Skip to main content


Reset A A Font size: Print

United States Court of Appeals,Eleventh Circuit.

CASCADE CROSSING II, LLC, Plaintiff-Appellee, v. RADIOSHACK CORPORATION, f.k.a. Tandy Corporation, Defendant-Appellant.

No. 06-13571.

Decided: March 13, 2007

Before EDMONDSON, Chief Judge, and TJOFLAT and GIBSON,* Circuit Judges. Burke A. Noble, Bruce A. Taylor, Jr., Drew, Eckl & Farnham, LLP, Atlanta, GA, for Defendant-Appellant. David L. Pardue, Jill R. Johnson, Hartman, Simons, Spielman & Wood, LLP, Atlanta, GA, for Plaintiff-Appellee.


In this case, we are asked to determine the relevance and application of a statutory cap on attorneys' fees under O.C.G.A. § 13-1-11 to a contract dispute between Cascade Crossing II, LLC (“Plaintiff”) and Radioshack Corp. (“Defendant”).  Because the issue in this case is solely a question of Georgia state law upon which Georgia courts seem as yet to have provided no clear answer, we certify the question to the Georgia Supreme Court.

I. Background

Plaintiff owns a shopping center (“mall”) in Georgia and entered into a written commercial lease agreement in 1995 with Defendant to lease a space at the mall.   Section 26 of the lease agreement is a product exclusivity clause (“exclusivity clause”), which provides that, in the event Plaintiff leases space at the mall to another tenant “whose primary use involves the sale of electronic equipment and components,” Defendant has the right either (a) to reduce the rent down to 3% of its gross monthly sales or (b) to terminate the lease agreement.   Section 31 of the lease agreement states that “[i]f either party hereto shall bring legal action against the other party, the prevailing party shall be entitled to reimbursement from the other party for all reasonable expenses thus incurred including reasonable attorneys' fees.”

In 1996, Plaintiff entered into a lease with BellSouth Mobility, Inc., n.k.a. Cingular Wireless (“BellSouth”), a company that sells cell phones and related wireless services.   From 1996 through the filing of this suit, Defendant and BellSouth both operated at the mall and were aware of each other's presence.   Defendant, however, never objected to BellSouth's presence or attempted to exercise Defendant's rights under the exclusivity clause until the end of 2000.   Defendant then informed Plaintiff that the BellSouth lease violated the exclusivity clause and that Defendant would exercise the right to pay rent of only 3% of its gross monthly sales, to be applied retroactively to the start of the BellSouth lease.   Defendant calculated that it had overpaid more than $41,000 in rent, gave itself a rent credit, and stopped making rent payments.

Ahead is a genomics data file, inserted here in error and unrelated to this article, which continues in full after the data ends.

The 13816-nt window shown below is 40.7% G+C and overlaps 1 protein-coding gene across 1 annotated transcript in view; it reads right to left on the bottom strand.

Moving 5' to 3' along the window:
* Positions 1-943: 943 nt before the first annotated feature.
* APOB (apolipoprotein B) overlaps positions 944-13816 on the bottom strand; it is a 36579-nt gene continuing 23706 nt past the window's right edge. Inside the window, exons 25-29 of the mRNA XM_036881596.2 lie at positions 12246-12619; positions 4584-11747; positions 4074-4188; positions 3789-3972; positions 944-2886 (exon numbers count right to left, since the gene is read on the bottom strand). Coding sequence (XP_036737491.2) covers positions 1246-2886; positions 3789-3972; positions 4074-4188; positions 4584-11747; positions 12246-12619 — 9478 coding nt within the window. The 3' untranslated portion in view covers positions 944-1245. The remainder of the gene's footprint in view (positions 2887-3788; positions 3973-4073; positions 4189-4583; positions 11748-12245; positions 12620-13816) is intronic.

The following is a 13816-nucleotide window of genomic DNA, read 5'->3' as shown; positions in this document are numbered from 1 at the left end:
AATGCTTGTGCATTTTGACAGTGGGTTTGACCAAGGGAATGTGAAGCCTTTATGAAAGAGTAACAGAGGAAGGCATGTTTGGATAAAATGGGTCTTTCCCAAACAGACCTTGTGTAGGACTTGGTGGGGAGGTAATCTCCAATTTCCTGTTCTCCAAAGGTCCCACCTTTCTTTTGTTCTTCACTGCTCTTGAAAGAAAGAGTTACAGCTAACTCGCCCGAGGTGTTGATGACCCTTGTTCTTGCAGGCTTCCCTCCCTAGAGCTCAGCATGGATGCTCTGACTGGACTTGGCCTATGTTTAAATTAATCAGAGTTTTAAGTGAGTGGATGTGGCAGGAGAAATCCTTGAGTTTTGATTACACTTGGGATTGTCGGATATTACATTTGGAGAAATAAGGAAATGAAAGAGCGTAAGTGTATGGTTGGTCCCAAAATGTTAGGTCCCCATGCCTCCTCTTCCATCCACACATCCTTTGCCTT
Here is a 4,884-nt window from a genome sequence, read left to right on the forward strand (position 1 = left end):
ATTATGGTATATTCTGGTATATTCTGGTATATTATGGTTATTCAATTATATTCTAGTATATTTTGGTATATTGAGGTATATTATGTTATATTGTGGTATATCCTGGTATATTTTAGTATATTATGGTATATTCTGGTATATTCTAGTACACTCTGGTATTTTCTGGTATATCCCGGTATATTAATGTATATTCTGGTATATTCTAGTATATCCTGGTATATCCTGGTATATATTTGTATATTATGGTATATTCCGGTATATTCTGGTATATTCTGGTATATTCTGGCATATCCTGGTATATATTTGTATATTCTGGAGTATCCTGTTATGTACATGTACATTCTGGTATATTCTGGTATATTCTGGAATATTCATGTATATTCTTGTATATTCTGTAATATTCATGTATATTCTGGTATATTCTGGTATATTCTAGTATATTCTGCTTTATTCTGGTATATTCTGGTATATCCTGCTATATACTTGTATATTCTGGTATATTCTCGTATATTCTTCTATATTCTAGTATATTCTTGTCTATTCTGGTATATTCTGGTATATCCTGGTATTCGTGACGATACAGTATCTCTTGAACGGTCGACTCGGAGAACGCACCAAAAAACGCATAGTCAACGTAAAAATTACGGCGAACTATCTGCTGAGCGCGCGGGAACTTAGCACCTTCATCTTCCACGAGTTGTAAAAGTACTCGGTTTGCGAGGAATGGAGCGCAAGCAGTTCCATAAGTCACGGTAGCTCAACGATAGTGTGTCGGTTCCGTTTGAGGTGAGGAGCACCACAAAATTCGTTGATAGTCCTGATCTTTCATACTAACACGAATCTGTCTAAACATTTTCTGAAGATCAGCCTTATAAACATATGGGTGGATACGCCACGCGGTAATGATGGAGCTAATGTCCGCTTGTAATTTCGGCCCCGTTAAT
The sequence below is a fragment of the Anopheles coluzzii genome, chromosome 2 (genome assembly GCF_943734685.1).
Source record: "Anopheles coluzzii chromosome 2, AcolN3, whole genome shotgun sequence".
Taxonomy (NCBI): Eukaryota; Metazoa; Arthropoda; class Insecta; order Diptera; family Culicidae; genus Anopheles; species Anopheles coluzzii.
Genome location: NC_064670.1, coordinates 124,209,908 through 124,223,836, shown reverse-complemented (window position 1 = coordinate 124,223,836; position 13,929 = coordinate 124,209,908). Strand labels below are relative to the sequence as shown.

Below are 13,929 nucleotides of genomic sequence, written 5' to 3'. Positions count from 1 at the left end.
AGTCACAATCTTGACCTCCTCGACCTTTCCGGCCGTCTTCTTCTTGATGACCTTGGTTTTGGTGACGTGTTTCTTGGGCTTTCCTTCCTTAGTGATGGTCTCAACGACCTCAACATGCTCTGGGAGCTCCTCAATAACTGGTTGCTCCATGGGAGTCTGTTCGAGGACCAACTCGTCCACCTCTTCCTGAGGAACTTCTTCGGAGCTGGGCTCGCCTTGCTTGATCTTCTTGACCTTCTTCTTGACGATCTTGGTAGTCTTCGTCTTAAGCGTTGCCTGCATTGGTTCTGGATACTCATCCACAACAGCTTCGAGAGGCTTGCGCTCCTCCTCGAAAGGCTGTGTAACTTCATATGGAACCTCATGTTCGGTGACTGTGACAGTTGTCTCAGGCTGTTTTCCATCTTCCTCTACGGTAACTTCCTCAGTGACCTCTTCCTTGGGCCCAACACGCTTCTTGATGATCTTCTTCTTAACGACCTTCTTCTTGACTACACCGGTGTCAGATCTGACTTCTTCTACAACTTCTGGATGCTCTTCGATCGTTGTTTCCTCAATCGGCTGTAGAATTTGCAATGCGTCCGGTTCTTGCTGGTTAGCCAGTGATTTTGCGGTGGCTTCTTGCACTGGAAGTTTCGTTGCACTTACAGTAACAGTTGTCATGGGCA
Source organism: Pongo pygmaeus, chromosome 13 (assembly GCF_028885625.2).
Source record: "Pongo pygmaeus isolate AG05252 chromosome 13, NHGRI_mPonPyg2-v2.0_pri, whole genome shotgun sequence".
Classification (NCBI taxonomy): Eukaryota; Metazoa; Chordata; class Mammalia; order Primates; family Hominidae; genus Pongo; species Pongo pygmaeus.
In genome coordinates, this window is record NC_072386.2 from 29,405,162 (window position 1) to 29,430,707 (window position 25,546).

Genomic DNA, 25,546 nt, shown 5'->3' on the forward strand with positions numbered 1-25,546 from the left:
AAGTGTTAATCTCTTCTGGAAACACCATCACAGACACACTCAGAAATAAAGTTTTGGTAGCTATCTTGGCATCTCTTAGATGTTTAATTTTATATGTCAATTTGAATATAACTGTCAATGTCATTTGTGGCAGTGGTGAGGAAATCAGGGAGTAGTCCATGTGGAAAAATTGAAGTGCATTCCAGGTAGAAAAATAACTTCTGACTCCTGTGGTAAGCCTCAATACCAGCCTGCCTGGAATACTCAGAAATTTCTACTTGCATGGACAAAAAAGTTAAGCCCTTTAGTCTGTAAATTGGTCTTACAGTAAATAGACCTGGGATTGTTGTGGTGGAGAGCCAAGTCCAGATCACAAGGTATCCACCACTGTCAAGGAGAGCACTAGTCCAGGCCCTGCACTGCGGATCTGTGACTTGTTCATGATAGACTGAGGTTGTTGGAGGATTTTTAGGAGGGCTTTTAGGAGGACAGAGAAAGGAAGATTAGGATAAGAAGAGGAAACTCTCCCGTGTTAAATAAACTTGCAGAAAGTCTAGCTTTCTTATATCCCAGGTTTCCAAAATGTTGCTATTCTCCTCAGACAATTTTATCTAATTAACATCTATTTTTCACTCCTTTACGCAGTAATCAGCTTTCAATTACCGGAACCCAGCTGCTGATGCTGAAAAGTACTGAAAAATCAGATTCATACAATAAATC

Plaintiff filed suit against Defendant seeking (1) a declaration that the BellSouth lease did not violate the exclusivity clause;  (2) an alternative declaration that Defendant had waived the right to enforce the exclusivity clause by failing to provide notice of the violation for four years;  (3) damages for breach of contract, including unpaid back rent;  and (4) attorneys' fees and costs.   On cross-motions for summary judgment, the district court concluded that the BellSouth lease violated the exclusivity clause but that-to the extent that Defendant sought to reduce its rent during the pertinent four-year period-Defendant had waived the right to enforce the exclusivity clause by waiting four years to provide notice of Defendant's intent to exercise its rights.   The district court determined that Defendant had not waived its right to enforce the exclusivity clause from the point Defendant gave notice of the violation to Plaintiff.   After concluding that neither party had “prevailed,” the district court denied both parties' requests for attorneys' fees and costs.

On an appeal to this Court, we reversed the district court's order and remanded the case because we concluded that, under Georgia law, Defendant had waived all of its rights under the exclusivity clause, including the right to reduce both past and future rental payments.   We also determined that Plaintiff was the only prevailing party and was entitled to attorneys' fees and costs under Section 31 of the lease agreement.

On remand, the parties agreed on the amount of backrent owed ($172,039) but disputed the amount of attorneys' fees that Plaintiff could recover.   Plaintiff argued that under the lease agreement, Defendant should pay the full amount of Plaintiff's attorneys' fees and costs, which amounted to nearly $280,000.   Defendant argued that O.C.G.A. § 13-1-11 capped Plaintiff's fees at 15% of the first $500 collected and 10% of the remaining amount, or $17,288.1  The district court concluded that O.C.G.A. § 13-1-11 did not apply.   The district court awarded Plaintiff $282,924 in fees and costs.   This Court then vacated the district court's judgment and again remanded because the district court had not explained the basis for concluding that O.C.G.A. § 13-1-11 did not apply.